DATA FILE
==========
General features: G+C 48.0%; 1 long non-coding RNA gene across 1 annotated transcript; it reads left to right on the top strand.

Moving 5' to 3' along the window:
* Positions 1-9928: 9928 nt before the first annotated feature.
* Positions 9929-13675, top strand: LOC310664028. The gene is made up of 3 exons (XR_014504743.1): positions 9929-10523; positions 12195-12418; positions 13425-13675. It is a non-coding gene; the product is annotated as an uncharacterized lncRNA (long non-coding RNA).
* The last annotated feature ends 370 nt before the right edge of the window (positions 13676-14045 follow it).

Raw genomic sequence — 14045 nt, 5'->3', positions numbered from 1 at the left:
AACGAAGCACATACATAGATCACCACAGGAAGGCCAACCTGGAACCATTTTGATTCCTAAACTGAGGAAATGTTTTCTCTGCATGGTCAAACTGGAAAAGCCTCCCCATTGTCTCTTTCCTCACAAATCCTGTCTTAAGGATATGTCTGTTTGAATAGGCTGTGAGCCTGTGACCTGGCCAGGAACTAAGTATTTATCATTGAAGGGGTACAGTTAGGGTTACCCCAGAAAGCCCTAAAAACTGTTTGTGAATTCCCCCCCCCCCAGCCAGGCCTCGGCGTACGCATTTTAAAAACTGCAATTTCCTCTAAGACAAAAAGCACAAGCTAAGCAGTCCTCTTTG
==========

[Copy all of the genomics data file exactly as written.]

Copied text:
General features: G+C 48.0%; 1 long non-coding RNA gene across 1 annotated transcript; it reads left to right on the top strand.

Moving 5' to 3' along the window:
* Positions 1-9928: 9928 nt before the first annotated feature.
* Positions 9929-13675, top strand: LOC310664028. The gene is made up of 3 exons (XR_014504743.1): positions 9929-10523; positions 12195-12418; positions 13425-13675. It is a non-coding gene; the product is annotated as an uncharacterized lncRNA (long non-coding RNA).
* The last annotated feature ends 370 nt before the right edge of the window (positions 13676-14045 follow it).

Raw genomic sequence — 14045 nt, 5'->3', positions numbered from 1 at the left:
AACGAAGCACATACATAGATCACCACAGGAAGGCCAACCTGGAACCATTTTGATTCCTAAACTGAGGAAATGTTTTCTCTGCATGGTCAAACTGGAAAAGCCTCCCCATTGTCTCTTTCCTCACAAATCCTGTCTTAAGGATATGTCTGTTTGAATAGGCTGTGAGCCTGTGACCTGGCCAGGAACTAAGTATTTATCATTGAAGGGGTACAGTTAGGGTTACCCCAGAAAGCCCTAAAAACTGTTTGTGAATTCCCCCCCCCCCAGCCAGGCCTCGGCGTACGCATTTTAAAAACTGCAATTTCCTCTAAGACAAAAAGCACAAGCTAAGCAGTCCTCTTTG